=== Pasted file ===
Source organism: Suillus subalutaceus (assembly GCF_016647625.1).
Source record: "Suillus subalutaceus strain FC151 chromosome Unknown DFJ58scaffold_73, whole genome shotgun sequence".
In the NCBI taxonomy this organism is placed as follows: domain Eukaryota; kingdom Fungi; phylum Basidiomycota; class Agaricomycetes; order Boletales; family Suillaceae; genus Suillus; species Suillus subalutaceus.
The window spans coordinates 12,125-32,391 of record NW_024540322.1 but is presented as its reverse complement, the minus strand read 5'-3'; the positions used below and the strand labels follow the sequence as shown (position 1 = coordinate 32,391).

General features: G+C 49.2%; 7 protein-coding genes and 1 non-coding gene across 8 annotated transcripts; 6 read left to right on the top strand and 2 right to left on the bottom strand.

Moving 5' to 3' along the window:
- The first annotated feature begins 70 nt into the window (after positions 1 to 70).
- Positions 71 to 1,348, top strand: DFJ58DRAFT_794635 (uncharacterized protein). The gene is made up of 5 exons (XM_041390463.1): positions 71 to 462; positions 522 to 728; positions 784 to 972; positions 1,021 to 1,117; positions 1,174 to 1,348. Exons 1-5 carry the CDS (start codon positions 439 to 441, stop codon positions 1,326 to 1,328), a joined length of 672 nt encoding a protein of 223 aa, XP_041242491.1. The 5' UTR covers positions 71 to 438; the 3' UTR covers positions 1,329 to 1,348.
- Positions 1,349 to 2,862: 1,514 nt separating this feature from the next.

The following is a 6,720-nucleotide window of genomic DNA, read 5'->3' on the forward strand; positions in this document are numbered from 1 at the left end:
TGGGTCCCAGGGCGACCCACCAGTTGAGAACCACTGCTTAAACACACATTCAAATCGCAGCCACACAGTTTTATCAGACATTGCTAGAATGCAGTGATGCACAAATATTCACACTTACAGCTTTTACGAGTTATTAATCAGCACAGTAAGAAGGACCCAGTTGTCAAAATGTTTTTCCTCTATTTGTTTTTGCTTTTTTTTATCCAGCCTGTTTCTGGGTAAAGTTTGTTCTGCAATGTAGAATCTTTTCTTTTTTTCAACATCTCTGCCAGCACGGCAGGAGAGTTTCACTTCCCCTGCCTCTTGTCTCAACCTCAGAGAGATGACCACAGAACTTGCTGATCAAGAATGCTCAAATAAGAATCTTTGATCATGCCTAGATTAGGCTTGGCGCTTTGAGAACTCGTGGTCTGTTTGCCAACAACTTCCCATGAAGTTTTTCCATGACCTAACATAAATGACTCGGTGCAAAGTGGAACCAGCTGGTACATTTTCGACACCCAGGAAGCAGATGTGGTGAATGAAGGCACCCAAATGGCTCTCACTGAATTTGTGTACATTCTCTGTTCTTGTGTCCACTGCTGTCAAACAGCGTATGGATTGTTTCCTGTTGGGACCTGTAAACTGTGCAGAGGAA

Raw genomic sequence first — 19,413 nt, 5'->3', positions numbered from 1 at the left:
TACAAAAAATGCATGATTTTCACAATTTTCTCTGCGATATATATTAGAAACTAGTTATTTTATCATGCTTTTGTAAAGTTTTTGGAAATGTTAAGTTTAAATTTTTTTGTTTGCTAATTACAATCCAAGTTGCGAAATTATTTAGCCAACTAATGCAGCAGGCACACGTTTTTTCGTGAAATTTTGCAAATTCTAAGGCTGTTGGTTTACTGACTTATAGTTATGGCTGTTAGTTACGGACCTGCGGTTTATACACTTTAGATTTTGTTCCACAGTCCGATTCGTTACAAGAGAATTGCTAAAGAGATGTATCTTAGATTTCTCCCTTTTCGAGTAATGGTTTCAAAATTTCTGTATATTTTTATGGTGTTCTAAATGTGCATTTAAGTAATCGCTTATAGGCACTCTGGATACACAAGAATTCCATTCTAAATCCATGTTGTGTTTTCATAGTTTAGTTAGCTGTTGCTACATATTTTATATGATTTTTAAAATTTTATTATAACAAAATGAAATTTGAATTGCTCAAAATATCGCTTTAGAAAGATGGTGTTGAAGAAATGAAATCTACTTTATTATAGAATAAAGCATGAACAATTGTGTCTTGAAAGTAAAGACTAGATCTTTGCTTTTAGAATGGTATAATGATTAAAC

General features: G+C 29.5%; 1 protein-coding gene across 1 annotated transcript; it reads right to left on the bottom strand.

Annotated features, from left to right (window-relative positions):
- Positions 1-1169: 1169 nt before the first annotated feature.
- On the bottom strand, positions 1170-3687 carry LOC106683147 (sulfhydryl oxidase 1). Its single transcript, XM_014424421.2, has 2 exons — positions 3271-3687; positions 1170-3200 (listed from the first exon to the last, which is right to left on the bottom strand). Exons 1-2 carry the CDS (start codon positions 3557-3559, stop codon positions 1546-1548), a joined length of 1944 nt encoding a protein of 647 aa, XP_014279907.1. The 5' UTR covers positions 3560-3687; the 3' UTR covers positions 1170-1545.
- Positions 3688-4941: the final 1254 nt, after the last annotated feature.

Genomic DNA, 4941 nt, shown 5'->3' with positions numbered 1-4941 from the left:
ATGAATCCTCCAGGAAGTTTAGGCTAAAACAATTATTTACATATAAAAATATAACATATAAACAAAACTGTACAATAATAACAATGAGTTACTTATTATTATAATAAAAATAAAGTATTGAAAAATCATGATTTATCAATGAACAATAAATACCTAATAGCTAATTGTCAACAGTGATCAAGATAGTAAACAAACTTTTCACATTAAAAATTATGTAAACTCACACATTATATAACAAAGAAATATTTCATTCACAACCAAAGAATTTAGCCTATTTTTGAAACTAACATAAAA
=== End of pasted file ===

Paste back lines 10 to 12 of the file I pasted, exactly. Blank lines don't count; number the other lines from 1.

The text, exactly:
The following is a 6,720-nucleotide window of genomic DNA, read 5'->3' on the forward strand; positions in this document are numbered from 1 at the left end:
TGGGTCCCAGGGCGACCCACCAGTTGAGAACCACTGCTTAAACACACATTCAAATCGCAGCCACACAGTTTTATCAGACATTGCTAGAATGCAGTGATGCACAAATATTCACACTTACAGCTTTTACGAGTTATTAATCAGCACAGTAAGAAGGACCCAGTTGTCAAAATGTTTTTCCTCTATTTGTTTTTGCTTTTTTTTATCCAGCCTGTTTCTGGGTAAAGTTTGTTCTGCAATGTAGAATCTTTTCTTTTTTTCAACATCTCTGCCAGCACGGCAGGAGAGTTTCACTTCCCCTGCCTCTTGTCTCAACCTCAGAGAGATGACCACAGAACTTGCTGATCAAGAATGCTCAAATAAGAATCTTTGATCATGCCTAGATTAGGCTTGGCGCTTTGAGAACTCGTGGTCTGTTTGCCAACAACTTCCCATGAAGTTTTTCCATGACCTAACATAAATGACTCGGTGCAAAGTGGAACCAGCTGGTACATTTTCGACACCCAGGAAGCAGATGTGGTGAATGAAGGCACCCAAATGGCTCTCACTGAATTTGTGTACATTCTCTGTTCTTGTGTCCACTGCTGTCAAACAGCGTATGGATTGTTTCCTGTTGGGACCTGTAAACTGTGCAGAGGAA

Raw genomic sequence first — 19,413 nt, 5'->3', positions numbered from 1 at the left: